In a Docker Compose environment, the containers all run on a single host machine. Docker Compose creates a local network that the containers are all part of. Take this snippet, for example:

This block will create a container called quoteServices with a hostname of quote-services and port 8080. With this definition, any container within the local Docker Compose network can access it using http://quote-services:8080. Anything outside of the local network would have to know the IP address of the container.

By comparison, Kubernetes usually runs on multiple servers called nodes, so it can’t simply create a local network for all the containers. Before we started, I was very concerned that this might lead to many code changes, but those worries would prove to be unfounded.

Creating Kubernetes YAML Files

The best way to understand the conversion from Docker Compose to Kubernetes is to see a real example of what the conversion looks like. Let’s take the above snippet of quoteServices and convert it to a form that Kubernetes can understand.

The first thing to understand is that the above Docker Compose block will get converted into two separate sections, a Deployment and a Service.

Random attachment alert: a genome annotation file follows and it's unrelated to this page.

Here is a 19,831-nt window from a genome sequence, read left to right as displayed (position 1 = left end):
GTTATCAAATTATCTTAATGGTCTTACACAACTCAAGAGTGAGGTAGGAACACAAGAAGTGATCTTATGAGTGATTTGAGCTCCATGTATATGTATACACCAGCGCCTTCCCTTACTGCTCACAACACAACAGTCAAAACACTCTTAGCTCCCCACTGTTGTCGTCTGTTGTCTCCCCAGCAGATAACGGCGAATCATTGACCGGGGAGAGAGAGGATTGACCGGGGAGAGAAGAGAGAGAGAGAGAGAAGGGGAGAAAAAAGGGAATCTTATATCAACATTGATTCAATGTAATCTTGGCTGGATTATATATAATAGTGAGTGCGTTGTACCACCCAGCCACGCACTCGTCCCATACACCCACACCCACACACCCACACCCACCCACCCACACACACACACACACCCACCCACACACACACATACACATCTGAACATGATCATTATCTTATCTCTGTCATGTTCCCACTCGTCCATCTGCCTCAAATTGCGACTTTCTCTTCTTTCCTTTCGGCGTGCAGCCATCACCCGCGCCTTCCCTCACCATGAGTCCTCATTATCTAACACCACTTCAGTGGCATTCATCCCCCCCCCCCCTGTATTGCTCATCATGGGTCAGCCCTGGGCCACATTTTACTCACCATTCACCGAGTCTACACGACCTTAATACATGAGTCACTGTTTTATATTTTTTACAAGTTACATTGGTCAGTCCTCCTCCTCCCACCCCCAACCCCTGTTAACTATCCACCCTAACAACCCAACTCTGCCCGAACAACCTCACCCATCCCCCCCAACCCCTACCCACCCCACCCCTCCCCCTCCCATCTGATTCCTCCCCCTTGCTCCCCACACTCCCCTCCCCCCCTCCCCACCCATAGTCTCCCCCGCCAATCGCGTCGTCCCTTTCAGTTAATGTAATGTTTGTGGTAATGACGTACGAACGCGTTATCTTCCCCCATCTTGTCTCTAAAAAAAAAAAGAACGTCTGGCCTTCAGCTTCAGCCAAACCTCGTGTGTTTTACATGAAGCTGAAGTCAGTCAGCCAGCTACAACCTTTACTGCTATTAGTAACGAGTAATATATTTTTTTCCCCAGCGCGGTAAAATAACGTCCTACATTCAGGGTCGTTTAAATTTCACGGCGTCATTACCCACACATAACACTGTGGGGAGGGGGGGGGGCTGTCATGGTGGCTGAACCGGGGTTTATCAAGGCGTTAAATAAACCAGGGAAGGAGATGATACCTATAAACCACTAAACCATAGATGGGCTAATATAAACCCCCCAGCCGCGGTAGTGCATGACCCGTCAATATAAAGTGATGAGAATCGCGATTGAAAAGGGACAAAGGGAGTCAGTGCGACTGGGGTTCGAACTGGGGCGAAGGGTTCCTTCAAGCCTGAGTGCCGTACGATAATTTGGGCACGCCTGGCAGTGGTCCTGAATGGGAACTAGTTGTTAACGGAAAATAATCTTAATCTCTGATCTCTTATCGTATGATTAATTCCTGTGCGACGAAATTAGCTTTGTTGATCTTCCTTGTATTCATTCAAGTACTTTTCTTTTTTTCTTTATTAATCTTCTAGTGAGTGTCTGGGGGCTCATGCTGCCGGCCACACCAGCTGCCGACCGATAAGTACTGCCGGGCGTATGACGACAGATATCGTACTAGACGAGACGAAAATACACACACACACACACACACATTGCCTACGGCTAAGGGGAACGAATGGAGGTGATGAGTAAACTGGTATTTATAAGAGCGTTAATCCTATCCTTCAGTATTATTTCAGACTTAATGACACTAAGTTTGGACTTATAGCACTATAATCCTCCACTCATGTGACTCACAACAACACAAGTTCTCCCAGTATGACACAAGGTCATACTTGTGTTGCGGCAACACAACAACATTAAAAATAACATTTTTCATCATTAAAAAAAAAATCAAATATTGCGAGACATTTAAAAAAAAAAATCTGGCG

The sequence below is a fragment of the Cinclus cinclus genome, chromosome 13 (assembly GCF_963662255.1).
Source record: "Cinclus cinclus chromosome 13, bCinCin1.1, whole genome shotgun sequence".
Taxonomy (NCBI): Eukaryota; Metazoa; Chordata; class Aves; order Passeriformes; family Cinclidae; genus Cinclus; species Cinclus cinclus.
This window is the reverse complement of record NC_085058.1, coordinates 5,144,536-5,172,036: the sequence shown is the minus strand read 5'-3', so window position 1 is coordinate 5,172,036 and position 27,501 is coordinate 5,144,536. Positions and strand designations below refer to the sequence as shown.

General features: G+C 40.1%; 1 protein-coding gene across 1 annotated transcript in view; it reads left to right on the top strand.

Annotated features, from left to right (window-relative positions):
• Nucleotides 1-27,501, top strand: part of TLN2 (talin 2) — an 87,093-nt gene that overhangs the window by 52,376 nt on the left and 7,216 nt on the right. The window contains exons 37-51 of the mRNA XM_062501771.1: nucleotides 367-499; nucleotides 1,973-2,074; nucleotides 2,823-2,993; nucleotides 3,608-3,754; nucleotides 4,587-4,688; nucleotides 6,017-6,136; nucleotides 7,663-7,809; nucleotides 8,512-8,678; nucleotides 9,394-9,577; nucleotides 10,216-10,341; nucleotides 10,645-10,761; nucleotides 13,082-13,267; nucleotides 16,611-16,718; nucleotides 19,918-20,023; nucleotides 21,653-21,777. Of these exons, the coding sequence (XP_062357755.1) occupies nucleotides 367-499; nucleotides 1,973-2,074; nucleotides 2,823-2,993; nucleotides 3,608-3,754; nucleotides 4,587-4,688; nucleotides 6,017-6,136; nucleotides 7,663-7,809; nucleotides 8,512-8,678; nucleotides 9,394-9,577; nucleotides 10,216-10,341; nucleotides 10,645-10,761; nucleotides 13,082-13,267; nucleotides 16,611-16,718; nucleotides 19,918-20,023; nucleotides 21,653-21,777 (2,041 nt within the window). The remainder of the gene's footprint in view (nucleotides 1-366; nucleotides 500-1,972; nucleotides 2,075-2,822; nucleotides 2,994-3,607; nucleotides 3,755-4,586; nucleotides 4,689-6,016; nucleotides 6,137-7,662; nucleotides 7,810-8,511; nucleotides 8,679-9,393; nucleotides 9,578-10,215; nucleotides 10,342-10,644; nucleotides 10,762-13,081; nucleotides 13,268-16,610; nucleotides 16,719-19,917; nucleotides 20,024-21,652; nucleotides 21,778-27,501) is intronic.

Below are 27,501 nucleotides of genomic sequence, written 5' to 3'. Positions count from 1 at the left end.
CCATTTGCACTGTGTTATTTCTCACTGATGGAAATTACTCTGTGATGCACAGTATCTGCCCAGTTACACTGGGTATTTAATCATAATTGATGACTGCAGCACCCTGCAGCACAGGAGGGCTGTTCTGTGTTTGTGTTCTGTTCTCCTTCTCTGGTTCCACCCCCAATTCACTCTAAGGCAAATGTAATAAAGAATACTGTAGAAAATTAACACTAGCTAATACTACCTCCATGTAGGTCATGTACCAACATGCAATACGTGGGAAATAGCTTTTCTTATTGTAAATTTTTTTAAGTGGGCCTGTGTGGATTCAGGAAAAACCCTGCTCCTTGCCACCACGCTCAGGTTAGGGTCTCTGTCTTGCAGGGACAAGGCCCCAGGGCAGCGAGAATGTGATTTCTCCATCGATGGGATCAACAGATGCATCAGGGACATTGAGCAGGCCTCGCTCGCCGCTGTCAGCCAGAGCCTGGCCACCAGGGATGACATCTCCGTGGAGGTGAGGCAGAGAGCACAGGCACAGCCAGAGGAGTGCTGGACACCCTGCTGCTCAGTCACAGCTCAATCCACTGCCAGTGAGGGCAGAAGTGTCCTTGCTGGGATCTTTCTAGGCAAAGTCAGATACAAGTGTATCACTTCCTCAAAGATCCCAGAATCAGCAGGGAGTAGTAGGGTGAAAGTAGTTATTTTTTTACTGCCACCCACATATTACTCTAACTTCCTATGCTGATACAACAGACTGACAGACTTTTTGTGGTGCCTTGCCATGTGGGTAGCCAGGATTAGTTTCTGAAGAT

As its name implies, the deployment tells Kubernetes most of what it needs to know about how to deploy the containers. This information includes things like what to name the containers, where to pull the images from, how many containers to create, etc. The deployment for quoteServices is shown here:

As we mentioned earlier, networking is done differently in Kubernetes than in Docker Compose. The Service is what enables communication between containers. Here is the service definition for quoteServices:

This service definition tells Kubernetes to take the containers that have a name = quoteServices, as defined under selector, and to make them reachable using quote-services as hostname and port 8080. So again, this service can be reached at http://quote-services:8080 from within the Kubernetes application. The flexibility to define services this way allows us to keep our URLs intact within our application, so no changes are needed due to networking concerns.